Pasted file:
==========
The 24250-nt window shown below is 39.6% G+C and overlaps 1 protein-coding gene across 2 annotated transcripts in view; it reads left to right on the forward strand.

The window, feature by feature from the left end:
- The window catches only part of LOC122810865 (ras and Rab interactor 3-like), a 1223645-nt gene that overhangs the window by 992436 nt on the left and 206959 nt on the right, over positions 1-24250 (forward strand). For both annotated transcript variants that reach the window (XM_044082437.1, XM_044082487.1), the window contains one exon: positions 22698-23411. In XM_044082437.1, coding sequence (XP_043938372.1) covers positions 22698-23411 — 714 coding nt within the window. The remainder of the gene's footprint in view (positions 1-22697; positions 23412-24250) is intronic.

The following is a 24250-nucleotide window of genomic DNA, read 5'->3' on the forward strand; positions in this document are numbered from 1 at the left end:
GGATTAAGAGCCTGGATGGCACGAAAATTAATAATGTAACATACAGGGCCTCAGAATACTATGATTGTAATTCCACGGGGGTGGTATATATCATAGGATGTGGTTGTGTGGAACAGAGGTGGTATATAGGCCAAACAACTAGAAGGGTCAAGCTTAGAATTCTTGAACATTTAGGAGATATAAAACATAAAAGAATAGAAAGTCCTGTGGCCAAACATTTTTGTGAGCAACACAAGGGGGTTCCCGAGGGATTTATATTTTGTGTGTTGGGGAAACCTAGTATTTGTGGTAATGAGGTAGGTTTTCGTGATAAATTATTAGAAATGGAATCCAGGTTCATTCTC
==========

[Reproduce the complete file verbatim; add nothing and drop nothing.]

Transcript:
The 24250-nt window shown below is 39.6% G+C and overlaps 1 protein-coding gene across 2 annotated transcripts in view; it reads left to right on the forward strand.

The window, feature by feature from the left end:
- The window catches only part of LOC122810865 (ras and Rab interactor 3-like), a 1223645-nt gene that overhangs the window by 992436 nt on the left and 206959 nt on the right, over positions 1-24250 (forward strand). For both annotated transcript variants that reach the window (XM_044082437.1, XM_044082487.1), the window contains one exon: positions 22698-23411. In XM_044082437.1, coding sequence (XP_043938372.1) covers positions 22698-23411 — 714 coding nt within the window. The remainder of the gene's footprint in view (positions 1-22697; positions 23412-24250) is intronic.

The following is a 24250-nucleotide window of genomic DNA, read 5'->3' on the forward strand; positions in this document are numbered from 1 at the left end:
GGATTAAGAGCCTGGATGGCACGAAAATTAATAATGTAACATACAGGGCCTCAGAATACTATGATTGTAATTCCACGGGGGTGGTATATATCATAGGATGTGGTTGTGTGGAACAGAGGTGGTATATAGGCCAAACAACTAGAAGGGTCAAGCTTAGAATTCTTGAACATTTAGGAGATATAAAACATAAAAGAATAGAAAGTCCTGTGGCCAAACATTTTTGTGAGCAACACAAGGGGGTTCCCGAGGGATTTATATTTTGTGTGTTGGGGAAACCTAGTATTTGTGGTAATGAGGTAGGTTTTCGTGATAAATTATTAGAAATGGAATCCAGGTTCATTCTC